>> > don't know what is.
>> > IMHO Steam is entirely off the scope of non-free and shouldn't be there.
>> Should I remind you about point 5 in Debian Social Contract?
> Please don't use Social Contract against me.
> Have you ever thought what it was written for?
Uhmm, what? The Social Contract specifically acknowledges that there
exists "Works that do not meet our free software standards", and that
Debian provides the convenience of contrib and non-free for users who
understand the implications of using non-free software, but still
choose to do so. Why is Steam being singled out and made exempt from
> Besides by packaging Steam you're supporting the very thing we should be
> fighting against.
I dislike DRM, but I acknowledge that it's not going away anytime soon
and I see reason in picking a lesser evil, i.e. enticing users to move
away from entirely closed-source platforms and operating systems to a
partially open one (i.e. where the platform is open, but some
applications are not). I suppose that's the pragmatist in me speaking
>> > We should be fighting against DRM whenever we can. I encourage you to
>> > read more about DRM and consider joining FSF campaingn against DRM.
>> > See also
>> > https://www.fsf.org/campaigns/drm.html
>> > https://www.eff.org/issues/drm
>> > https://en.wikipedia.org/wiki/Digital_rights_management
>> Thanks, I am aware of this problem. Have you also read an article ?
>>  https://www.gnu.org/philosophy/nonfree-games.html
> Packaging some non-free games that are "not-for-sale" is on my TODO list.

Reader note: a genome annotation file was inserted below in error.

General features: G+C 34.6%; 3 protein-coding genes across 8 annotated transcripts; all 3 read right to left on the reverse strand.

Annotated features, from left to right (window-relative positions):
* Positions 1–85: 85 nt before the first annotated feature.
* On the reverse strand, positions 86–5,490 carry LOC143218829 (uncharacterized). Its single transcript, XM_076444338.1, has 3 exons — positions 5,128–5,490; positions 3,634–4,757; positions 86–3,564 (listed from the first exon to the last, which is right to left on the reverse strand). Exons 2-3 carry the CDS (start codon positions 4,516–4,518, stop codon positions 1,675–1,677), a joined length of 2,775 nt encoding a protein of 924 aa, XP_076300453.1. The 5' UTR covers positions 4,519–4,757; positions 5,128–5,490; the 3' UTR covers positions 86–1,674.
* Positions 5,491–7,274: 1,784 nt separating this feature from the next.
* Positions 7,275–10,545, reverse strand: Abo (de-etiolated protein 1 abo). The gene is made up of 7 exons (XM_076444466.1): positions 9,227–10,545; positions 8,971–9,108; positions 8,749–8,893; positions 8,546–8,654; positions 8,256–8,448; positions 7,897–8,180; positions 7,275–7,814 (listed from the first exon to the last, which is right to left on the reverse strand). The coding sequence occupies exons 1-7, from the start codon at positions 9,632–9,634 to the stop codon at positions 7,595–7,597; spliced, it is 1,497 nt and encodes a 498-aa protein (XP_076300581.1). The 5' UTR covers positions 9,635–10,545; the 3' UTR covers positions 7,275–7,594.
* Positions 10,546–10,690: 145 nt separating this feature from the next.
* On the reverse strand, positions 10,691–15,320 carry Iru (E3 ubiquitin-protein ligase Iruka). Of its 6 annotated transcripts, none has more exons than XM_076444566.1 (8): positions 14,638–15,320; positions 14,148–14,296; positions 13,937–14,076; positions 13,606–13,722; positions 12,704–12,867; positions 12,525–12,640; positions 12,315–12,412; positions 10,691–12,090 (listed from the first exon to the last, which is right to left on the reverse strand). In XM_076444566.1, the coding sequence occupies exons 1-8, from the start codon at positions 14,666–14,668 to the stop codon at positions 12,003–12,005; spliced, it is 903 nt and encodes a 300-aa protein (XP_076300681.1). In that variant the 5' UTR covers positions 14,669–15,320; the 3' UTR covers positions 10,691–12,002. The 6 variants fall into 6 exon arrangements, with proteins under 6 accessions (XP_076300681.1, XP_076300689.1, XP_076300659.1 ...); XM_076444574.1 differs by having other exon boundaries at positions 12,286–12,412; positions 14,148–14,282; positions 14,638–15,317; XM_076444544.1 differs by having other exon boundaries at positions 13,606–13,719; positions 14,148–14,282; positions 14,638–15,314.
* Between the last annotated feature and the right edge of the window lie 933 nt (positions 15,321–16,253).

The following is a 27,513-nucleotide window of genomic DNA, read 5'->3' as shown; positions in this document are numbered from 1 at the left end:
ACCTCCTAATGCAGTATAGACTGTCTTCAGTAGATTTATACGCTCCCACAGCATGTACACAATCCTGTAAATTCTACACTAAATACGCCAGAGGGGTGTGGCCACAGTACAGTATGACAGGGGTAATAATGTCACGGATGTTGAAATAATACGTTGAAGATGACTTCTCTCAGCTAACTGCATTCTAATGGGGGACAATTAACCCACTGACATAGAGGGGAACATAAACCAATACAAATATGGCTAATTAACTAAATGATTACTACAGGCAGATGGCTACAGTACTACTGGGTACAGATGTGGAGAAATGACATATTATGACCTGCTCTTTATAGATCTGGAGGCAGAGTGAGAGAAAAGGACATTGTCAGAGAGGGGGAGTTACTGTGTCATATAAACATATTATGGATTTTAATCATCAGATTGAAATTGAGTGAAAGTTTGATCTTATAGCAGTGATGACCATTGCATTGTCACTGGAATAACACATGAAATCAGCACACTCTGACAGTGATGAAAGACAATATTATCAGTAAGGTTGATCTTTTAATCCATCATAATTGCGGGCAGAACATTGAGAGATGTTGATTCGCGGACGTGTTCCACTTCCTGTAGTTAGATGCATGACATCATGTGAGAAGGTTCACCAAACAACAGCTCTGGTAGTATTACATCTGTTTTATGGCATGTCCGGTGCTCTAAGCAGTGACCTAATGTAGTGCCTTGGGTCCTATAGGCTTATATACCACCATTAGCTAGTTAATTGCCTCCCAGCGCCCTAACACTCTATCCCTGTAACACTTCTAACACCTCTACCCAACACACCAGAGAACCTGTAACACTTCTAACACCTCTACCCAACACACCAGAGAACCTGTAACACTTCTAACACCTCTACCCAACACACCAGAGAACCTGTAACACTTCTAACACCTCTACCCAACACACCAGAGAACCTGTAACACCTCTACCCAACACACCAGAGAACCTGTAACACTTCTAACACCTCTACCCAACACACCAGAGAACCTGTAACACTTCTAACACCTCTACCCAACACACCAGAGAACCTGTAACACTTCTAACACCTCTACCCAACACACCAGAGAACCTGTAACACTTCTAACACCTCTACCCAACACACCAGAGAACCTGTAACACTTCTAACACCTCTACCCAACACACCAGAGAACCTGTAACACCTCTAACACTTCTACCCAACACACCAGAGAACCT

> But non-free has its limits and Steam should not be part of it.
What limits does non-free have? Why, as you say again, should Steam be
exempt from it? Factual, convincing arguments instead of mere rhetoric
>> I am respect your position. But we live in not perfect world,
> In the perfect world you wouldn't want to package such thing as Steam.
> IMHO world would be slightly worse if you continue your effort.
> You could help making the world a better place if you refrain from wasting
> your time on Steam and focus your talents on more ethical tasks.
>> and huge
>> amount of users will be not agree with you on this issue.
> Are we playing numbers here?? That kind of poor rhetoric will bring you
> nowhere. If million people say silly thing it is still a silly thing.
> I would argue that "huge amount of users" are only about to discover the
> importance of ethics and therefore their opinion on this subject don't matter
> Besides minority is responsible for all the progress and scientific
> I'm sure in our (Debian) community most developers would not welcome Steam.
> Less concerned people may stick to Ubuntu or other distros with little/less
> respect for ethics.
Errr, no. Ubuntu also has a clear separation in their repositories
amongst free vs non-free software (main + universe vs. restricted +
multiverse), and AFAIK they do abide by the DFSG, with the exception
that they consider GFDL to be "free enough". Granted, there are some
corner cases where there are disagreements between Ubuntu and our
ftpmasters (first thing that comes to mind is the Ubuntu font family).
I hope I'm not reading too much into this statement (sorry if I am),
but this has a distinct "holier than thou" feel.
And that concludes my rant for today...